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“Robert Boyle” by Stifts- och landsbiblioteket i Skara is licensed under CC BY 2.0
Robert Boyle was an Anglo-Irish philosopher and scientist born in 1627. He had a privileged upbringing, as he was a son of the first earl of Cork, and his social standing gave him access to a first-class education at Eton College. He studied abroad with his brother as a teenager, traveling all over Europe and learning from his experiences. When the Irish rebellion broke out in the early 1640s, Boyle stayed in Vienna to continue his studies away from the political turmoil.
Instead of returning to Ireland, he started his career in England. There, Boyle wrote about ethics and authored some devotional works informed by his Christian faith.
Boyle eventually returned to Ireland and began studying natural philosophy in the 1650s. He joined a few other notable physicists and philosophers and formed the “Experimental Philosophy Club.” Shortly after that, he partnered with Robert Hooke to study pneumatics in 1659, and most of his contributions to society came from his studies of air.
Boyle’s most profound discovery was derived from a report published in 1662. Boyle measured the volume of constant quantities of air compressed by different mercury weights, and he discovered an inverse relationship between the pressure and volume of a gas. This relationship later became known as Boyle’s law.
Boyle’s law states that the volume of a gas varies inversely with the absolute pressure, provided the temperature stays the same. In simpler terms, if you increase the pressure, the volume should decrease. The opposite is also true.
You can use the following equation to represent Boyle’s law:
P1 × V1 = P2 × V2
In short, the product of the original absolute pressure and volume equals the product of the new pressure and volume. This relationship indicates that a pressure increase will cause the volume to decrease and vice versa.
“Boyle's Law, Volume, and Pressure Inverse Relationship” by myers_pictures is licensed under CC BY-NC-SA 2.0
Let’s say you have an initial absolute pressure of 50 PSIA and an absolute volume of 64 in3. The new pressure is lower: 32 PSIA. You can find the new volume by multiplying 50 PSIA by 64 in3 (3200) and then dividing that product by 32.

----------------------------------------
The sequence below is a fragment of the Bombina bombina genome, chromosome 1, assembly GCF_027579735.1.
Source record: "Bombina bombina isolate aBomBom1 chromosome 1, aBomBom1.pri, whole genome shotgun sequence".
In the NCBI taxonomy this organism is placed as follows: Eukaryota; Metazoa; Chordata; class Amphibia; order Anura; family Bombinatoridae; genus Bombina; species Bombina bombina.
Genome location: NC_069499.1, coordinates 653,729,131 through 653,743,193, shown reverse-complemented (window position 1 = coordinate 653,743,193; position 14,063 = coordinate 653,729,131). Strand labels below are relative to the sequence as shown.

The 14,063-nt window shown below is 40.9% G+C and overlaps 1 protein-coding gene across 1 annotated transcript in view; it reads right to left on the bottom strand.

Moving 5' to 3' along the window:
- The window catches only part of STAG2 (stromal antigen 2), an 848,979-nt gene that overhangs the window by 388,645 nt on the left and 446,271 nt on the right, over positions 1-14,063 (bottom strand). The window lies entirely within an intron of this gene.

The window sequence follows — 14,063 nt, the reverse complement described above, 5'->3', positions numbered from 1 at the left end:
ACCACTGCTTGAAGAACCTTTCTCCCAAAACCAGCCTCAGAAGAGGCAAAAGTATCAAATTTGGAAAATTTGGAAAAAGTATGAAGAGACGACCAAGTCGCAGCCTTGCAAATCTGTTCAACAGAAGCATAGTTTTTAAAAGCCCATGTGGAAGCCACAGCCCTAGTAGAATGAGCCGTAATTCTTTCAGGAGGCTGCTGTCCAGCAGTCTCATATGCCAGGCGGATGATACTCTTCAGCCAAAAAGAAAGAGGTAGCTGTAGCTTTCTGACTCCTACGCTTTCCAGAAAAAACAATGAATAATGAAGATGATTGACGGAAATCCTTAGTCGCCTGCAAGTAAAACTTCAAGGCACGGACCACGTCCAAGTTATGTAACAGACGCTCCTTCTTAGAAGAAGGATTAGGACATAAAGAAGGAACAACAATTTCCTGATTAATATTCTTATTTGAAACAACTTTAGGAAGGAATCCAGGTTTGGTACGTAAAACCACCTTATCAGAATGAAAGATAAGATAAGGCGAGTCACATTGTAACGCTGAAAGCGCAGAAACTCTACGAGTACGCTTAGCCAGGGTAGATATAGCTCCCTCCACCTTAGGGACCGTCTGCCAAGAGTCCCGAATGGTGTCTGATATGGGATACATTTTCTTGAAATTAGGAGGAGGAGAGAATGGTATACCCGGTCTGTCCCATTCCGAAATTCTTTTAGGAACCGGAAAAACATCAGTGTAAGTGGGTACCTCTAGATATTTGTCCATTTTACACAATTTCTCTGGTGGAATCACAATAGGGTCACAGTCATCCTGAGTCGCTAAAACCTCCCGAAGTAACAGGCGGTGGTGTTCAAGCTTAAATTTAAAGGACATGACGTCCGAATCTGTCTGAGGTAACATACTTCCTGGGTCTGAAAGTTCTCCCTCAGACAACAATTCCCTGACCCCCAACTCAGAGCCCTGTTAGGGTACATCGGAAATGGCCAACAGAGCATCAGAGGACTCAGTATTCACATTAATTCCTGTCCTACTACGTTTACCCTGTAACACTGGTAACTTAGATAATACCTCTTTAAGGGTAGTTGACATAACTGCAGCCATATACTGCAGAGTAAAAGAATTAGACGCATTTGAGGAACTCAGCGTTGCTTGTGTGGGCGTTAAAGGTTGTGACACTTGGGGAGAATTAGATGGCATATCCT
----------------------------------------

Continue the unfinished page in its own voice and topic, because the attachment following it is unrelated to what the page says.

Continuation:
The volume would be 100 in3, which is higher than the initial absolute volume (64 in3). Even though the new pressure is lower than the original pressure, the new volume is higher than the initial volume. That’s the core of Boyle’s law.
When might we use Boyle’s law in HVAC/R?
When we think about pressure and volume changes, our minds may jump to the compressor. After all, the compressor’s primary function is to apply pressure to reduce the refrigerant’s volume.
However, the gaseous refrigerant will not obey Boyle’s law alone in the compressor because the temperature doesn’t remain constant. The broad idea of Boyle’s law remains true (volume decreases as pressure increases), but the temperature change throws off the exact proportionality.
As you can see, Boyle’s law is impractical for compression as we know it because it requires a constant temperature. However, Boyle’s law works with Charles’s law (or Gay-Lussac’s law) to describe a typical HVAC/R compressor’s function.
Charles’s law establishes an ideal gas’s absolute temperature proportionality to its volume under constant pressure. Charles’s law gives Boyle’s law a more practical basis because it defines temperature’s relationship with the other variables: volume and pressure. They can combine to form the general gas law or law of a perfect gas.
So, although we don’t see Boyle’s law alone in HVAC/R, we see it at work with Charles’s law in a greater equation: the law of perfect gas or ideal gas law. Boyle’s law is a mere component that establishes the proportional relationships between volume, pressure, and temperature.
Modern Refrigeration and Air Conditioning, 21st edition (Andrew Althouse, Carl Turnquist, Alfred Bracciano, Daniel Bracciano, and Gloria Bracciano)
Refrigeration & Air Conditioning Technology, 9th edition (Eugene Silberstein, Jason Obrzut, John Tomczyk, Bill Whitman, and Bill Johnson)
These truly are the reference guides for the industry and deserve attribution for all such articles.